The applicant, the ACCC, claimed that Chrisco contravened Australian Consumer Law (Schedule 2 of the Competition and Consumer Act 2010 (Cth)) (the ACL) in the course of Chrisco’s business which included supplying customers with Christmas hampers. The goods in the hampers were usually priced above retail prices. The customers paid Chrisco for the hampers by instalments over periods of up to a year.
Chrisco’s contracts with its customers contained a term called the ‘HeadStart term’ that required customers to allow Chrisco to continue withdrawing funds from their bank account even after they had made full payment for the goods. The term would apply unless the customer opted out. The money withdrawn from the customer’s bank account would be used for any future order made by the customer but the customer would not obtain any discount on a future order and if the customer did not place an order, but requested a refund of the money paid, the money would be refunded without interest.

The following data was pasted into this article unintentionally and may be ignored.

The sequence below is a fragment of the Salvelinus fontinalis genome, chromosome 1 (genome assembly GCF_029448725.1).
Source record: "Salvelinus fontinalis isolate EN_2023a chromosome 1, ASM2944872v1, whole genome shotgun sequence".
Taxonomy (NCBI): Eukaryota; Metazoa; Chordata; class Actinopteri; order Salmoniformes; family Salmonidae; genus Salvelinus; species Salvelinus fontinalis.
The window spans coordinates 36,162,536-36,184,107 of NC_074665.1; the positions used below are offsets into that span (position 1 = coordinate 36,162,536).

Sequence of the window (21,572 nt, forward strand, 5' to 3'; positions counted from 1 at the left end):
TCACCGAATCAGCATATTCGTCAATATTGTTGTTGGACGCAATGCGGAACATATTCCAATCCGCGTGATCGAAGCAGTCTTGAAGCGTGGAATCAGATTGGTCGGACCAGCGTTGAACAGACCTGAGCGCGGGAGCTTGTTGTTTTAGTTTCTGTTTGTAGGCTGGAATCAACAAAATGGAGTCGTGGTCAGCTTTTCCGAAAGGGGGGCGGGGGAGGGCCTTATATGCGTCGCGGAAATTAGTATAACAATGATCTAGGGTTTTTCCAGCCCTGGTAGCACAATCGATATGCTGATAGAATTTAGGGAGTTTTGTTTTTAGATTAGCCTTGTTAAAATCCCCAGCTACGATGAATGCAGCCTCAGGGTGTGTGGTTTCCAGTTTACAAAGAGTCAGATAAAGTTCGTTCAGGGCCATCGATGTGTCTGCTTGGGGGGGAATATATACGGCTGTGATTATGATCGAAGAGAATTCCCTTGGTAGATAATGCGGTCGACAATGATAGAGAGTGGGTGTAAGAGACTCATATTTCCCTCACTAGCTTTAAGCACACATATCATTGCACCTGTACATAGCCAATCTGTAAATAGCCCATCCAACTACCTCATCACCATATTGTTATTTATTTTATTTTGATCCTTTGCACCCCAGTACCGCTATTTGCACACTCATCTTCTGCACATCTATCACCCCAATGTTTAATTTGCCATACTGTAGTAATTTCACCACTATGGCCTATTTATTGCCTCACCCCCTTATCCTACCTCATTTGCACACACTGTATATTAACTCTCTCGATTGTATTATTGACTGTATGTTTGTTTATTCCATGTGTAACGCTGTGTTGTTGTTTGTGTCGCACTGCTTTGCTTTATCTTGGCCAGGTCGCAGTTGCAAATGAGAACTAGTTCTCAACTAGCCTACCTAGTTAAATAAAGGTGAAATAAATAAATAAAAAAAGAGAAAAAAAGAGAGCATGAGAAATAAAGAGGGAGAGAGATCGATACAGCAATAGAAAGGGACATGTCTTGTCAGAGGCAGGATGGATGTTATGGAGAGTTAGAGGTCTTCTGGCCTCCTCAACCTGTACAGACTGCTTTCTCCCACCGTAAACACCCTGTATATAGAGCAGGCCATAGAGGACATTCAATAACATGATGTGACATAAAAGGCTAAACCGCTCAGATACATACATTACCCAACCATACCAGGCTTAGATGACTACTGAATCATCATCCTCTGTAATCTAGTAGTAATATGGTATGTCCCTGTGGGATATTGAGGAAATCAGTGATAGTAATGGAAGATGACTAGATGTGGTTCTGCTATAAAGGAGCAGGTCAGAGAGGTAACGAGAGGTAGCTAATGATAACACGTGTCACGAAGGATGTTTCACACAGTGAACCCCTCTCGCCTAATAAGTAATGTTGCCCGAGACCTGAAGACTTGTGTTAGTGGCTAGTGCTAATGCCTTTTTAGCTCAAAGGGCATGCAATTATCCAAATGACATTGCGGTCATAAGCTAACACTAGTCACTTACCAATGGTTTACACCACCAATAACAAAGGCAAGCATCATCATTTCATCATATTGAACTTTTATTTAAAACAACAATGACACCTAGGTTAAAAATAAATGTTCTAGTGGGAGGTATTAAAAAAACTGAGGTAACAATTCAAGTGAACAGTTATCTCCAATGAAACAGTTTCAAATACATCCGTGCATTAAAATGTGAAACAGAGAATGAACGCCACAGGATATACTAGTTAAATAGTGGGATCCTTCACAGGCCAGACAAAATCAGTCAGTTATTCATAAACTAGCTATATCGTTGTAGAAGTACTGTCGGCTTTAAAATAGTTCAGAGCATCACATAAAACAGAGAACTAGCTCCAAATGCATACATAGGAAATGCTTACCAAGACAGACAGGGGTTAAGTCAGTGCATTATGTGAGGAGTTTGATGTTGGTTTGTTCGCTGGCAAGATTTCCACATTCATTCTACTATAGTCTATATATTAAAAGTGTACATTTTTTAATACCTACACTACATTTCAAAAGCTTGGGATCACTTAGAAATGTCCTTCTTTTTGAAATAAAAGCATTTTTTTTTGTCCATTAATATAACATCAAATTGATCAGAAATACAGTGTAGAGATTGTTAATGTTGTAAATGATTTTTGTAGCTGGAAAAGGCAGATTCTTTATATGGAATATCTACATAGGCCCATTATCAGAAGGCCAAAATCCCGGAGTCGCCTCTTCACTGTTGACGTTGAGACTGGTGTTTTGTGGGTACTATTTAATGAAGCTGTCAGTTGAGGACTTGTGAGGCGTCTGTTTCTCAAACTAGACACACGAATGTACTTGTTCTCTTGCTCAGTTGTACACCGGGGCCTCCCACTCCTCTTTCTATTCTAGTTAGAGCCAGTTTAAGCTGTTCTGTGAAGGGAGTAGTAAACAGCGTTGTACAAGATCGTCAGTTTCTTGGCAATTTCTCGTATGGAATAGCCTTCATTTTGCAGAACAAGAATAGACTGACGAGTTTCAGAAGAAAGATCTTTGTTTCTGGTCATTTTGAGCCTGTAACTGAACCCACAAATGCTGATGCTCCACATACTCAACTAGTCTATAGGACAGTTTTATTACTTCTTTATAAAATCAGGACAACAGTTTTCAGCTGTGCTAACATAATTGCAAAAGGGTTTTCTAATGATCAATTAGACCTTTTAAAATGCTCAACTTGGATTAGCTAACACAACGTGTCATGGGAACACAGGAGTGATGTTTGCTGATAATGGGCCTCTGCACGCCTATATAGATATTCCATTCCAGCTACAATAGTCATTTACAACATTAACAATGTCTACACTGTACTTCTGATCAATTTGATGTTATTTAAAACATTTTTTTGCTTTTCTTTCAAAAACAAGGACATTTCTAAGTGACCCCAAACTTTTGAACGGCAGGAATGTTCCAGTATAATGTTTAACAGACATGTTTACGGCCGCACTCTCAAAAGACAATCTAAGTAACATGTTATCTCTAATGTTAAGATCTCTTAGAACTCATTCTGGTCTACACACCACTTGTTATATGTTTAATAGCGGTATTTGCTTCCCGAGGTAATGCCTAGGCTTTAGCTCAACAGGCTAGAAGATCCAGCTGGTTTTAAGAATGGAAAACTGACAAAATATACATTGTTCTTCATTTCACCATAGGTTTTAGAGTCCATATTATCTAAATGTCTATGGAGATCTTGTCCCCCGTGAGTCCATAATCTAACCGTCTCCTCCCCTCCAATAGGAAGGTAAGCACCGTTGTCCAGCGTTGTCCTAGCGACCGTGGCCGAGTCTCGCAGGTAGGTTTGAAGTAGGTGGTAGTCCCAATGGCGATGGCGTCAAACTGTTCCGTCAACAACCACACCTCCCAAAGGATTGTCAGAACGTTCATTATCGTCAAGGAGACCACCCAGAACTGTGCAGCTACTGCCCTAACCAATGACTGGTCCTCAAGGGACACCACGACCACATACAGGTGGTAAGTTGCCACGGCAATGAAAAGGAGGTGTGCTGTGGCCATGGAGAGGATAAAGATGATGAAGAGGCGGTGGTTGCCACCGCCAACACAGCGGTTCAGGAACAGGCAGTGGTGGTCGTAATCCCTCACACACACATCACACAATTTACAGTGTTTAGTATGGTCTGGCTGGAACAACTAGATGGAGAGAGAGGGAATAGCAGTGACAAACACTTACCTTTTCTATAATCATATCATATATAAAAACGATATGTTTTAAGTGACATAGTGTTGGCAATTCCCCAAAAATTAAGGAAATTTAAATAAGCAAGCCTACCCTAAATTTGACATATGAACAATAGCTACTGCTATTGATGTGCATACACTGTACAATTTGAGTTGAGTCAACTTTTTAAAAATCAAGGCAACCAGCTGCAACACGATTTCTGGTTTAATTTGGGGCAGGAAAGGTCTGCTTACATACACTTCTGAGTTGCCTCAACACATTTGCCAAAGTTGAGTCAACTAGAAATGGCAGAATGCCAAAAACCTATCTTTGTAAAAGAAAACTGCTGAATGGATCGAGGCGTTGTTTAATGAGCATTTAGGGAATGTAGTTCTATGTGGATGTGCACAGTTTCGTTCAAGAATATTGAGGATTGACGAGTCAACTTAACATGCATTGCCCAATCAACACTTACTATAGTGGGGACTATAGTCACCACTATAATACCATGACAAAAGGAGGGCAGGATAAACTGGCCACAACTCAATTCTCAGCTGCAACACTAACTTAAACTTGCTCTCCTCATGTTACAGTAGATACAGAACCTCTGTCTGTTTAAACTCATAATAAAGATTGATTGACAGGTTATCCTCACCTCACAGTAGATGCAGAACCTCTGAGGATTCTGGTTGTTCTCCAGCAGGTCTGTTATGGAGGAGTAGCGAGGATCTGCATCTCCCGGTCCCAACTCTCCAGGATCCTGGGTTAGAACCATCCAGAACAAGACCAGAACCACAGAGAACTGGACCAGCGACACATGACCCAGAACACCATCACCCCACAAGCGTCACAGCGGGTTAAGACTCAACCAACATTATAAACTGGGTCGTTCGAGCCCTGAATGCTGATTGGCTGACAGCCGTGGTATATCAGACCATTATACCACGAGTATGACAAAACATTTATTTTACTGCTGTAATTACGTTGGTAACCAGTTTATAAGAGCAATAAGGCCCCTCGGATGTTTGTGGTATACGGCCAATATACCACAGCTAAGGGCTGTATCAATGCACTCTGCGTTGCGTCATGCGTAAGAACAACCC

The first issue concerned whether HeadStart was an “unfair term” within the meaning of s 24 of the ACL. The essential issue in this case was whether HeadStart caused a significant imbalance in the parties’ rights and obligations arising under the contract. The second issue concerned the meaning and application of the duty in s 97(3) of the ACL upon a supplier who is a party to a lay-by agreement to “ensure” that the amount of a termination charge is not more than the supplier’s reasonable costs in relation to the agreement. Chrisco charged its consumers a “cancellation charge” which, during one period of time, could have been as much as 50% of the cost of the order.
Michael Hodge (led by T Bradley QC) appeared for the Applicant, instructed by Norton Rose Fulbright.
The judgment is published here.